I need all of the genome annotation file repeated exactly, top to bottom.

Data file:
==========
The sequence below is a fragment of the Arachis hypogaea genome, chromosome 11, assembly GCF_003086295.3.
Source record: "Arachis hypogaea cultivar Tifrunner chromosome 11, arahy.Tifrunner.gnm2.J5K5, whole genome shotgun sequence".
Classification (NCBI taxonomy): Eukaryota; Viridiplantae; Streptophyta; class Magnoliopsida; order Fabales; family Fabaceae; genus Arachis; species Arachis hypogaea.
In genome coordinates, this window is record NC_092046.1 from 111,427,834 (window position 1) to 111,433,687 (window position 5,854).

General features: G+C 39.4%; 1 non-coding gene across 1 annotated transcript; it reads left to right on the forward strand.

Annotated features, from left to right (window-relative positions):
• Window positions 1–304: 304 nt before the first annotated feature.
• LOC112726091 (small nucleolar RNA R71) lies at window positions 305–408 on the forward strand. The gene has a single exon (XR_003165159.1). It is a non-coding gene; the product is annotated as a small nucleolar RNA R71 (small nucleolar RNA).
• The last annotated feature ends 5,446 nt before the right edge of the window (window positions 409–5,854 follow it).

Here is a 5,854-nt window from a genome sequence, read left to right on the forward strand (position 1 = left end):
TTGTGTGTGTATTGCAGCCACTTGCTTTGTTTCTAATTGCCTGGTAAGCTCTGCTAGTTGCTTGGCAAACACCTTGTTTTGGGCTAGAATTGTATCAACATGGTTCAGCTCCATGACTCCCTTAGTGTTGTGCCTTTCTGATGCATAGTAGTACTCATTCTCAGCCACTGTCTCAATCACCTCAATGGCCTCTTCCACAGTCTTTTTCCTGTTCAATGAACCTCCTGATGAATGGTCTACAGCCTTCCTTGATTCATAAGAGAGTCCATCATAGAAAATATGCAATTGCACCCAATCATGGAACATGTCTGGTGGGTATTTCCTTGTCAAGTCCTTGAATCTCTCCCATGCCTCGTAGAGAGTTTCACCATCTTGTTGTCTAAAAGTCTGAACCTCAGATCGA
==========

The sequence below is a fragment of the Arachis hypogaea genome, chromosome 11, assembly GCF_003086295.3.
Source record: "Arachis hypogaea cultivar Tifrunner chromosome 11, arahy.Tifrunner.gnm2.J5K5, whole genome shotgun sequence".
Classification (NCBI taxonomy): Eukaryota; Viridiplantae; Streptophyta; class Magnoliopsida; order Fabales; family Fabaceae; genus Arachis; species Arachis hypogaea.
In genome coordinates, this window is record NC_092046.1 from 111,427,834 (window position 1) to 111,433,687 (window position 5,854).

General features: G+C 39.4%; 1 non-coding gene across 1 annotated transcript; it reads left to right on the forward strand.

Annotated features, from left to right (window-relative positions):
• Window positions 1–304: 304 nt before the first annotated feature.
• LOC112726091 (small nucleolar RNA R71) lies at window positions 305–408 on the forward strand. The gene has a single exon (XR_003165159.1). It is a non-coding gene; the product is annotated as a small nucleolar RNA R71 (small nucleolar RNA).
• The last annotated feature ends 5,446 nt before the right edge of the window (window positions 409–5,854 follow it).

Here is a 5,854-nt window from a genome sequence, read left to right on the forward strand (position 1 = left end):
TTGTGTGTGTATTGCAGCCACTTGCTTTGTTTCTAATTGCCTGGTAAGCTCTGCTAGTTGCTTGGCAAACACCTTGTTTTGGGCTAGAATTGTATCAACATGGTTCAGCTCCATGACTCCCTTAGTGTTGTGCCTTTCTGATGCATAGTAGTACTCATTCTCAGCCACTGTCTCAATCACCTCAATGGCCTCTTCCACAGTCTTTTTCCTGTTCAATGAACCTCCTGATGAATGGTCTACAGCCTTCCTTGATTCATAAGAGAGTCCATCATAGAAAATATGCAATTGCACCCAATCATGGAACATGTCTGGTGGGTATTTCCTTGTCAAGTCCTTGAATCTCTCCCATGCCTCGTAGAGAGTTTCACCATCTTGTTGTCTAAAAGTCTGAACCTCAGATCGA